Easy as A, B, C

Jackson Five of course.

I’m TAing an ethics class for some extension school students and it looks a lot of people are going to drop out after hearing my comments on their first papers. The people who DID finish the process and so submitted a final draft are all pretty good writers and their papers are good.

What this suggests to me is that perhaps grade inflation isn’t really that damaging. Well, let me rephrase. There are two problems with grade inflation.

One is that if grades inflate, then RANKING information is lost as grades get pressed toward the “100” or “A” mark. If everyone is getting an A, then how can we distinguish students. This supposedly penalizes really good students and perhaps allows poorer students to find themselves in classes they can’t handle.

Another criticism of grade inflation is that it’s rewarding laziness and making our generation less education or less prepared for things.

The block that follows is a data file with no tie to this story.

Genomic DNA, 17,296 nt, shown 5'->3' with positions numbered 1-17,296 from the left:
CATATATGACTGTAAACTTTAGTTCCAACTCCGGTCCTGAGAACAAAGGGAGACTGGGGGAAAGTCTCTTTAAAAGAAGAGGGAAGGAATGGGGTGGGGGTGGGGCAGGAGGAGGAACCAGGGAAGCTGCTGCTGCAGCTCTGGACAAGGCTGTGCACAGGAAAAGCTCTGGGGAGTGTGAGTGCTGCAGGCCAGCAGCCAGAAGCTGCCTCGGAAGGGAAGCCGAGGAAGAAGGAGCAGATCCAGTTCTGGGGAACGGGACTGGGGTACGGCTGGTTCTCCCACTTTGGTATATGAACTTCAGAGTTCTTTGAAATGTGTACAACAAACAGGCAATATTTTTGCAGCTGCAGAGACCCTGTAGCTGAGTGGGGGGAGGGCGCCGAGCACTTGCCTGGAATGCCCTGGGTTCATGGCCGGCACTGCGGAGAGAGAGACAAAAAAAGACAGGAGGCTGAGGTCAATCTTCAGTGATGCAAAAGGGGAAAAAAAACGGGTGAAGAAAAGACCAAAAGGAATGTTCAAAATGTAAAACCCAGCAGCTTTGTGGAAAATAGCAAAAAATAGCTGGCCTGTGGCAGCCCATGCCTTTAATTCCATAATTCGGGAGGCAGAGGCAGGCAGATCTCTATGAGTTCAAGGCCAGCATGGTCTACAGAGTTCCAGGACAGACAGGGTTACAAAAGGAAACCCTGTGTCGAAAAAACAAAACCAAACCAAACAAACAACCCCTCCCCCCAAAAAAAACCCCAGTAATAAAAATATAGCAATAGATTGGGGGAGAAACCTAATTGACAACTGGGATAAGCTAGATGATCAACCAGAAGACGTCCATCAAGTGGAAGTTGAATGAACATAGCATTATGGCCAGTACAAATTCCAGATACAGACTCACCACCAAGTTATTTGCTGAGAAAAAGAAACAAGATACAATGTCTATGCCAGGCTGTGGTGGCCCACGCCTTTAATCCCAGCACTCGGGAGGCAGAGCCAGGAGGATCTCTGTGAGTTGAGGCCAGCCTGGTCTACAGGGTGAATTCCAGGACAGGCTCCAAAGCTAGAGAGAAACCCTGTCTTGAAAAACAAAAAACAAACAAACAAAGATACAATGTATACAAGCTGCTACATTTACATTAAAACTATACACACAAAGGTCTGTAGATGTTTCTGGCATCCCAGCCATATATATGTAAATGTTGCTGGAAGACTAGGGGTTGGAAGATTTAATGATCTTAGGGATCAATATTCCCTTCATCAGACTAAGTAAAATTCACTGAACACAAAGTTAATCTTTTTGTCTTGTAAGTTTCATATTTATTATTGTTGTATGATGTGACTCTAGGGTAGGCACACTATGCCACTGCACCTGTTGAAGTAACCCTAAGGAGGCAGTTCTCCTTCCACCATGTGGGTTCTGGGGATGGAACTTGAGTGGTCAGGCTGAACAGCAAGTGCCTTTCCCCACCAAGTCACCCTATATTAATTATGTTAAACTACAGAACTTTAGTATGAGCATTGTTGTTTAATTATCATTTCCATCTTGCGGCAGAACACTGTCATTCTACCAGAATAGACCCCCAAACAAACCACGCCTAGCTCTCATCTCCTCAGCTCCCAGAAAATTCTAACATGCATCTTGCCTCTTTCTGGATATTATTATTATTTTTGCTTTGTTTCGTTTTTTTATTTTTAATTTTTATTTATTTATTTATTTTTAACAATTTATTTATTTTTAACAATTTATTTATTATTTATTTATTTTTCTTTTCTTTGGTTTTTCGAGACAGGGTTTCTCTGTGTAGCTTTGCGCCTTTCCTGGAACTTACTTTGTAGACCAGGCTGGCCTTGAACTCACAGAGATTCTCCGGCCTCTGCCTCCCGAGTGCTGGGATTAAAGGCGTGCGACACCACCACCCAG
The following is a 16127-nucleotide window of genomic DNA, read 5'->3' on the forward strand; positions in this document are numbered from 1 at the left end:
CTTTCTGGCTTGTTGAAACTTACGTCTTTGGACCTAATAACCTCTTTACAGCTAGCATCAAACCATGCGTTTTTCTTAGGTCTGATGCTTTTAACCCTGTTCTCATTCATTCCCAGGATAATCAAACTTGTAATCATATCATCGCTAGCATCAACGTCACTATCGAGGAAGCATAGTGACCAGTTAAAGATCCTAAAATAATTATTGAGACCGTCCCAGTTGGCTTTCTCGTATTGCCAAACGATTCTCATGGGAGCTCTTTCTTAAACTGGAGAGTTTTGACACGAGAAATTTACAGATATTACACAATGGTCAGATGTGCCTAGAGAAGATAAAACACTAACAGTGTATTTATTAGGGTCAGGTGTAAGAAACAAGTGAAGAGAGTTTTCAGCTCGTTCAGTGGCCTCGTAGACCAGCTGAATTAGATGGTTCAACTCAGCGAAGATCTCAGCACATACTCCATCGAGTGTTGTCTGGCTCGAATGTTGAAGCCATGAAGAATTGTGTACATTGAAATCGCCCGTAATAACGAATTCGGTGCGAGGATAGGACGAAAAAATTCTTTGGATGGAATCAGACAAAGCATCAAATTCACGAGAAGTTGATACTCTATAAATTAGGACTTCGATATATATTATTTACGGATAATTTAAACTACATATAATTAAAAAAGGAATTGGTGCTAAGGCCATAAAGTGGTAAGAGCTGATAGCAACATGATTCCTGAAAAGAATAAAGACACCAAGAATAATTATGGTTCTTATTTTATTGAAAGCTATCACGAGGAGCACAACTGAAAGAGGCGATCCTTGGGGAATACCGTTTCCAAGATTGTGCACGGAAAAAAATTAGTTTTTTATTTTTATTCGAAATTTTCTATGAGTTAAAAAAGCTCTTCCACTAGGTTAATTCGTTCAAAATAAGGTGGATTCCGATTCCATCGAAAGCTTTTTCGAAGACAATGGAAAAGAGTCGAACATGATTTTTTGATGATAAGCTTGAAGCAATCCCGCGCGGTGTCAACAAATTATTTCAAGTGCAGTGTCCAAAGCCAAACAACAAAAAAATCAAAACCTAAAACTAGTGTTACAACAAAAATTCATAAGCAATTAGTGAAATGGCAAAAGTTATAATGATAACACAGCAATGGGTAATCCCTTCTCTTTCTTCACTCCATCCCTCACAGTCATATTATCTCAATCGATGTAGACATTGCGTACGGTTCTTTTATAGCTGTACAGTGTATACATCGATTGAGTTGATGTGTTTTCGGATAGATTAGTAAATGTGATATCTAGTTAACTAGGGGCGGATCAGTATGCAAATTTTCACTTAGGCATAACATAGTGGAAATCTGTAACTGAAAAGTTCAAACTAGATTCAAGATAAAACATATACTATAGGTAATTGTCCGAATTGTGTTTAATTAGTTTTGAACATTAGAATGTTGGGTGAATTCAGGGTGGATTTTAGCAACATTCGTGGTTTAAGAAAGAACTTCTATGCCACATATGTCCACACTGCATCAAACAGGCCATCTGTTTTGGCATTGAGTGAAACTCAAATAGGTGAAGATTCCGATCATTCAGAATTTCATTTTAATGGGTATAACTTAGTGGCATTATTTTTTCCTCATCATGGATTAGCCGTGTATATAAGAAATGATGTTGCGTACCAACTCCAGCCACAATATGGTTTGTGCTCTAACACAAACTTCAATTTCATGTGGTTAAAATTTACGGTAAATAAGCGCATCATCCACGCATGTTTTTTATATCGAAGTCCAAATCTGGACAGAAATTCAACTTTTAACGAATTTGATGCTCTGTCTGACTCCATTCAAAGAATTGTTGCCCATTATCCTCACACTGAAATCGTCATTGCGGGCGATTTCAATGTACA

The first criticism is the one that I think is falsified by my recent experience as a TA. What I mean is that it is possible that these days there is a more aggressive selection effect than was in place before. I don’t know this for a fact, but I suspect that students these days are really good at taking classes not for a grade when they know it will be really hard or dropping it before a really nasty grade gets put on their transcript. The result is that it grades are inflating not due to teachers handing out better grades to everyone, but rather being UNABLE to hand out bad grades to bad students before these kids jump ship or escape the class.

If this were happening, then grades would be a poor indicator of how a student is doing, but it would mean that the same information could be gleaned by looking at WHAT CLASSES a student is taking. So, if I’m looking at a pile of applications and everyone got A’s, then I know that this bunch of students is perhaps savvy in avoiding bad grades. But then I can look to see what classes they took to see what those A’s really mean.

It also might mean that students aren’t getting worse educations, but rather, are just more able to find what things they are good at. This reduces information (O everyone looks good at whatever stuff they did), but it may not indicate students are learning less or are less prepared.


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